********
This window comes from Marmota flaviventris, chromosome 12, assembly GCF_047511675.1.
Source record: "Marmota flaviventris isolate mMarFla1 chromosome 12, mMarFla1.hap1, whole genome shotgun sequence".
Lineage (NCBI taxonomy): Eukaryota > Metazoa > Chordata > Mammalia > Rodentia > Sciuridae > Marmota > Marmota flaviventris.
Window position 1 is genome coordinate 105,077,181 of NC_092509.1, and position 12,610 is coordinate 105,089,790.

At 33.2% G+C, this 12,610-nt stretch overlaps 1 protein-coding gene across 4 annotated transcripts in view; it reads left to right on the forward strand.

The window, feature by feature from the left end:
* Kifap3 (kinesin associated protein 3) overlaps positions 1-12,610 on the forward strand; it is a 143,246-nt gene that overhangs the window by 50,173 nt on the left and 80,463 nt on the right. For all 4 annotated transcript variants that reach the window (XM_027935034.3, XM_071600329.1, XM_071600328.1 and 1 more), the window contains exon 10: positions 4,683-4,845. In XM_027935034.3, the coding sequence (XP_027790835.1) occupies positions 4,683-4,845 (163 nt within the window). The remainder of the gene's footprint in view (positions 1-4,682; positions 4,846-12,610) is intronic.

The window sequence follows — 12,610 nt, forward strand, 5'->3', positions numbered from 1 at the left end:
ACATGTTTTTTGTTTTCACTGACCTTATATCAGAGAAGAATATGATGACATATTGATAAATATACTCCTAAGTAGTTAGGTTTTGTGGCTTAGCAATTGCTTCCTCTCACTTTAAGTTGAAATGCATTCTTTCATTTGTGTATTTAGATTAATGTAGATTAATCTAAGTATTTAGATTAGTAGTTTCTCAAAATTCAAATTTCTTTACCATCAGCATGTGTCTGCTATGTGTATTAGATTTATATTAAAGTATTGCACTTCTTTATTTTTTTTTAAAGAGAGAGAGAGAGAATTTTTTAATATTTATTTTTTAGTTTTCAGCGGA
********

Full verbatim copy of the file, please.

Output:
This window comes from Marmota flaviventris, chromosome 12, assembly GCF_047511675.1.
Source record: "Marmota flaviventris isolate mMarFla1 chromosome 12, mMarFla1.hap1, whole genome shotgun sequence".
Lineage (NCBI taxonomy): Eukaryota > Metazoa > Chordata > Mammalia > Rodentia > Sciuridae > Marmota > Marmota flaviventris.
Window position 1 is genome coordinate 105,077,181 of NC_092509.1, and position 12,610 is coordinate 105,089,790.

At 33.2% G+C, this 12,610-nt stretch overlaps 1 protein-coding gene across 4 annotated transcripts in view; it reads left to right on the forward strand.

The window, feature by feature from the left end:
* Kifap3 (kinesin associated protein 3) overlaps positions 1-12,610 on the forward strand; it is a 143,246-nt gene that overhangs the window by 50,173 nt on the left and 80,463 nt on the right. For all 4 annotated transcript variants that reach the window (XM_027935034.3, XM_071600329.1, XM_071600328.1 and 1 more), the window contains exon 10: positions 4,683-4,845. In XM_027935034.3, the coding sequence (XP_027790835.1) occupies positions 4,683-4,845 (163 nt within the window). The remainder of the gene's footprint in view (positions 1-4,682; positions 4,846-12,610) is intronic.

The window sequence follows — 12,610 nt, forward strand, 5'->3', positions numbered from 1 at the left end:
ACATGTTTTTTGTTTTCACTGACCTTATATCAGAGAAGAATATGATGACATATTGATAAATATACTCCTAAGTAGTTAGGTTTTGTGGCTTAGCAATTGCTTCCTCTCACTTTAAGTTGAAATGCATTCTTTCATTTGTGTATTTAGATTAATGTAGATTAATCTAAGTATTTAGATTAGTAGTTTCTCAAAATTCAAATTTCTTTACCATCAGCATGTGTCTGCTATGTGTATTAGATTTATATTAAAGTATTGCACTTCTTTATTTTTTTTTAAAGAGAGAGAGAGAGAATTTTTTAATATTTATTTTTTAGTTTTCAGCGGA